Mangalathayil Ali Abdu wishes to thank the Coordenação de Aperfeiçoamento de Pessoal de Nível Superior (Capes) for a senior visiting professorship at ITA/DCTA. E. R. de Paula and J.F.G. Monico acknowledge the support of Conselho Nacional de Desenvolvimento Científico e Tecnológico (CNPq), through Grants 310802/2015-6 and 307417/2017-4, respectively, and INCT GNSS-NavAer Grants 2014/465648/2014-2 CNPq and 2017/01150-0 FAPESP. A. R. F. Martinon is thankful to FAPESP support under Grant 2017/23220-7. I S Batista acknowledges CNPq for support (Grants 302920/2014-5 and 405555/2018-0 C. B. A. de Oliveira is grateful to CNPq 136914/2016-0. A.O. Moraes would like to thank the support of CNPq 314043/2018-7. J Sousasantos is grateful to FAPESP support under Grant 2018/06158-9. The authors are grateful to Dr. Bela G. Fejer from CASS/USU for the scientific discussions. Monitoring station SLMA (São Luís) was deployed in the context of the Projects CIGALA and CALIBRA, both funded by the European Commission (EC) in the framework of the FP7-GALILEO-2009-GSA and FP7-GALILEO-2011-GSA-1a, respectively, and FAPESP Project Number 06/04008-2.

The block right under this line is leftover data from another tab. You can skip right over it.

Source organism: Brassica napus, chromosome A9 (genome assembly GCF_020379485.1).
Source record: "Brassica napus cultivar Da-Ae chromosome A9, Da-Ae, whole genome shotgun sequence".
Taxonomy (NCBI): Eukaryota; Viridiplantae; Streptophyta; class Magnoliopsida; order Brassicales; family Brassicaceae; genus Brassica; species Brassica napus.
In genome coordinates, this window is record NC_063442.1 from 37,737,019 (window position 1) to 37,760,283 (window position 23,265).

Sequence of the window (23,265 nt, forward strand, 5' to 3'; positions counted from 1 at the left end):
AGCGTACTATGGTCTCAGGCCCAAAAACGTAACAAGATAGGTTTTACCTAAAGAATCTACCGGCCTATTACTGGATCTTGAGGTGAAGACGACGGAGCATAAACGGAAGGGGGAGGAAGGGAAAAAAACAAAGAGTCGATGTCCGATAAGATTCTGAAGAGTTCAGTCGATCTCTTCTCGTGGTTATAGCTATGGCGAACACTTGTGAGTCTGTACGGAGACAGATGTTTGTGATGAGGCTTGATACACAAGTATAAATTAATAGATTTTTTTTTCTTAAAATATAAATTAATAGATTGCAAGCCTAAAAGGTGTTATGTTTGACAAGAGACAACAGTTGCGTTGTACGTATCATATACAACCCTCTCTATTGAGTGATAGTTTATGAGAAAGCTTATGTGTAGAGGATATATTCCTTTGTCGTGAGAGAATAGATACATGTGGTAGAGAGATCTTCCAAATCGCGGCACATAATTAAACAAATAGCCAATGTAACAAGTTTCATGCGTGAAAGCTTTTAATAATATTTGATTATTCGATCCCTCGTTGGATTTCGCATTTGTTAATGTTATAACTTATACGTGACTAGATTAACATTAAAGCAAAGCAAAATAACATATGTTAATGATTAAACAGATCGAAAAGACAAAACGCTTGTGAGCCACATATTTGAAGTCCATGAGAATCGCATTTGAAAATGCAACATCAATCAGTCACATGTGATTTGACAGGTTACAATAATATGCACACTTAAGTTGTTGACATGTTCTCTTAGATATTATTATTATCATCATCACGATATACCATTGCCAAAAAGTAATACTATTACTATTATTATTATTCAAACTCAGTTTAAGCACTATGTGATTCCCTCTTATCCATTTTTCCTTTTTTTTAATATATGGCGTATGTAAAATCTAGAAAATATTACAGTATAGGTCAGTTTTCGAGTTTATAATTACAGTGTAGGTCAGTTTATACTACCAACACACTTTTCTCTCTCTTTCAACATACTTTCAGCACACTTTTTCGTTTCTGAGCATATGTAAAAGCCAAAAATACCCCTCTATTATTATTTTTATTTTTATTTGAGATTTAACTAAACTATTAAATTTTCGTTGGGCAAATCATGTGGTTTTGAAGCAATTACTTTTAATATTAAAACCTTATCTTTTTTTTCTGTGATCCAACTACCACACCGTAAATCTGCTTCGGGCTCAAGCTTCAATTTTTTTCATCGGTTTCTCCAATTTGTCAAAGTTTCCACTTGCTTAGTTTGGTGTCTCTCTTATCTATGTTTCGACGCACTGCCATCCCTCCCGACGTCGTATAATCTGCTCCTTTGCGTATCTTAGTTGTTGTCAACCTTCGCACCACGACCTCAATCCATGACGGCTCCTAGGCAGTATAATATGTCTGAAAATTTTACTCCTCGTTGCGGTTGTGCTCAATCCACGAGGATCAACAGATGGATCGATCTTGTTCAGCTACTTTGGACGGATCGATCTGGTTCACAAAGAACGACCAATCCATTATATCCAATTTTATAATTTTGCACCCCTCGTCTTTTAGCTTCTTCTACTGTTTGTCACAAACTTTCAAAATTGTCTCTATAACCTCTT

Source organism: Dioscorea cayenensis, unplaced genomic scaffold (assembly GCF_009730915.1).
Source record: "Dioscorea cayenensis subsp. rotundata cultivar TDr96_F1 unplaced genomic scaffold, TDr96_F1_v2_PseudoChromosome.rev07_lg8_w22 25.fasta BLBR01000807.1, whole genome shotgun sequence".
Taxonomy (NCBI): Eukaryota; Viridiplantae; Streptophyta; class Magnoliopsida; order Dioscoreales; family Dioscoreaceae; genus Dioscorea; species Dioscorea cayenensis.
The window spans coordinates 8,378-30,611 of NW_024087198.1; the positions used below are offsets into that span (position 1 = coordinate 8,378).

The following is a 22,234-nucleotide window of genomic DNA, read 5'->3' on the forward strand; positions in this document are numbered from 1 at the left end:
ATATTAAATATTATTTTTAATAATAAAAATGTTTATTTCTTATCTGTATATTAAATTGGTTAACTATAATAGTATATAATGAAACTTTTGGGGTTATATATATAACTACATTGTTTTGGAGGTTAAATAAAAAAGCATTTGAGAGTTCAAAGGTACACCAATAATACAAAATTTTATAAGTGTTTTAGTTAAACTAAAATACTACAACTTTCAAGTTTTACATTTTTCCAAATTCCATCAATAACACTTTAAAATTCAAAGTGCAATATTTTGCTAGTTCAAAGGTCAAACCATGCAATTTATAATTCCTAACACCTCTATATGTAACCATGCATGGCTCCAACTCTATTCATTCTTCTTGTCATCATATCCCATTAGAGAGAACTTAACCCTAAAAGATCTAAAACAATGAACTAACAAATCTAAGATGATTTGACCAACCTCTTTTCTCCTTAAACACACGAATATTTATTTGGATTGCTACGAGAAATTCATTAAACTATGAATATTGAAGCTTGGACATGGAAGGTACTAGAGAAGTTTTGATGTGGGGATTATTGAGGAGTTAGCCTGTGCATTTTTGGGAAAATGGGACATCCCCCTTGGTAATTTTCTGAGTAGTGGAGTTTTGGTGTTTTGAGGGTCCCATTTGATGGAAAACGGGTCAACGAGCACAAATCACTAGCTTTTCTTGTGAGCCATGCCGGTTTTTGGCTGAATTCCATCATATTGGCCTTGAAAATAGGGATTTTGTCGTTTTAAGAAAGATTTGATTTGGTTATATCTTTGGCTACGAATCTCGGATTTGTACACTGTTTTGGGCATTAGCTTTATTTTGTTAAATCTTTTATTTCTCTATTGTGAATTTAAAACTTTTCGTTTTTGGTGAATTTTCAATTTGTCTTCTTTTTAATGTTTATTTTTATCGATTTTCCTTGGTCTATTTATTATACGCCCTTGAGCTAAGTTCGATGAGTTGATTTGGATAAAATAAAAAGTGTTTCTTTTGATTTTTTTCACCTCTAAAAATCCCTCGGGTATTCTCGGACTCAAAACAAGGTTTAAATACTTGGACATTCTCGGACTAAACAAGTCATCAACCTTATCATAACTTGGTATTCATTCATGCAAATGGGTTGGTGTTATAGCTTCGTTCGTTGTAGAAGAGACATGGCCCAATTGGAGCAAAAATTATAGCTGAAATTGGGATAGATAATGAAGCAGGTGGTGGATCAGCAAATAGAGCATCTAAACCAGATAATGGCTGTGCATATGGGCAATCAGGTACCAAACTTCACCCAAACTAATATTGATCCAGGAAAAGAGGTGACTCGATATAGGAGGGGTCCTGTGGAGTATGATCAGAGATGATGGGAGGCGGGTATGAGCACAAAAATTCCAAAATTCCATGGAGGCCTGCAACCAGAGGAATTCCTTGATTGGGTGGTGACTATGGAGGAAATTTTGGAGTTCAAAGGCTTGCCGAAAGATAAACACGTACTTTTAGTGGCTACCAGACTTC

Competing interests

The authors declare that they have no competing interests.

Availability of data and materials

Digisonde data are available at the site, GPS data at, magnetometer data at, solar flux data at, one second and hourly values of Vsw, Bz and Ey at, SSC data at, SWARM satellite data at, magnetic indices and IGRF at, LISN data at, CIGALA/CALIBRA data at

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Authors’ Affiliations

Instituto Nacional de Pesquisas Espaciais, São José dos Campos, São Paulo, 12.227-010, Brazil
Instituto Tecnológico de Aeronáutica, São José dos Campos, São Paulo, Brazil
Space Vehicles Directorate, Air Force Research Laboratory, Kirtland AFB, NM 87117, USA
Observatório Espacial do Instituto Nacional de Pesquisas Espaciais de São Luís, São Luís, Maranhão, 65059-000, Brazil
Universidade Estadual Paulista, UNESP, Presidente Prudente, Brazil
Instituto de Aeronáutica e Espaço, São José dos Campos, São Paulo, Brazil